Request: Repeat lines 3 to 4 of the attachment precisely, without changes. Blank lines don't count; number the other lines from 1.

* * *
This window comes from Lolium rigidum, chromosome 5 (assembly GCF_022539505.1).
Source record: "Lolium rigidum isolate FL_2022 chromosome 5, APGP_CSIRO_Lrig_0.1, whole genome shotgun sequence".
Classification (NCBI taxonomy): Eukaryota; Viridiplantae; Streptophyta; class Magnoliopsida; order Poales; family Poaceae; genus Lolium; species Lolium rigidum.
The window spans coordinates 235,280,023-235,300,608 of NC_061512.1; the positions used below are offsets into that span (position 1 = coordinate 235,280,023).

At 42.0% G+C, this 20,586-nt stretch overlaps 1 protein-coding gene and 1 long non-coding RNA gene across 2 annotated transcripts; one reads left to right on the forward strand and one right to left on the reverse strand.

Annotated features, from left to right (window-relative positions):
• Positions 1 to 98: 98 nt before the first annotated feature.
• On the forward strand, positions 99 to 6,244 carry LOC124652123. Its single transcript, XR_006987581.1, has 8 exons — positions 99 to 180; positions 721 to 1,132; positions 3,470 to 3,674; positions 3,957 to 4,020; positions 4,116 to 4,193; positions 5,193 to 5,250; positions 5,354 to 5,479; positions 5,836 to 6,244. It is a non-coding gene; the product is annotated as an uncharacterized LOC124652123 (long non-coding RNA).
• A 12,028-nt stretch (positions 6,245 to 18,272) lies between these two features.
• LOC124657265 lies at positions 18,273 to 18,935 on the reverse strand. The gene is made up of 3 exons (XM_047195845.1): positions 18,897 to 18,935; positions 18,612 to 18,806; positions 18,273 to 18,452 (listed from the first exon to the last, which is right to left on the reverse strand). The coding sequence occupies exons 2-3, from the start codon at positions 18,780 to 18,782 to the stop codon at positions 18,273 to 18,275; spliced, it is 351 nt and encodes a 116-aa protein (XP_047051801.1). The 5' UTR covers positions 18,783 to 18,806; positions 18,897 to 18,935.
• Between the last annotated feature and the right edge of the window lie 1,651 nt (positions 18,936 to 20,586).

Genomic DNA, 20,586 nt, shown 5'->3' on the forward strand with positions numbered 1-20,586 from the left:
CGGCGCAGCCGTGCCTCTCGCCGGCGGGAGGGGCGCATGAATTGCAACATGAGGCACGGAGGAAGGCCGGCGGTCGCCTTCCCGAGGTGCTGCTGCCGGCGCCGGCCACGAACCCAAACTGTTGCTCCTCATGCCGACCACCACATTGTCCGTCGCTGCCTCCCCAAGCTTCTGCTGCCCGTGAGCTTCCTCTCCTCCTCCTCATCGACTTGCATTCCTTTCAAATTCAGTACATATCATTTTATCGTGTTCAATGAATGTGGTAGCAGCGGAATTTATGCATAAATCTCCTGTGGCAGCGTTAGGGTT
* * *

Classification (NCBI taxonomy): Eukaryota; Viridiplantae; Streptophyta; class Magnoliopsida; order Poales; family Poaceae; genus Lolium; species Lolium rigidum.
The window spans coordinates 235,280,023-235,300,608 of NC_061512.1; the positions used below are offsets into that span (position 1 = coordinate 235,280,023).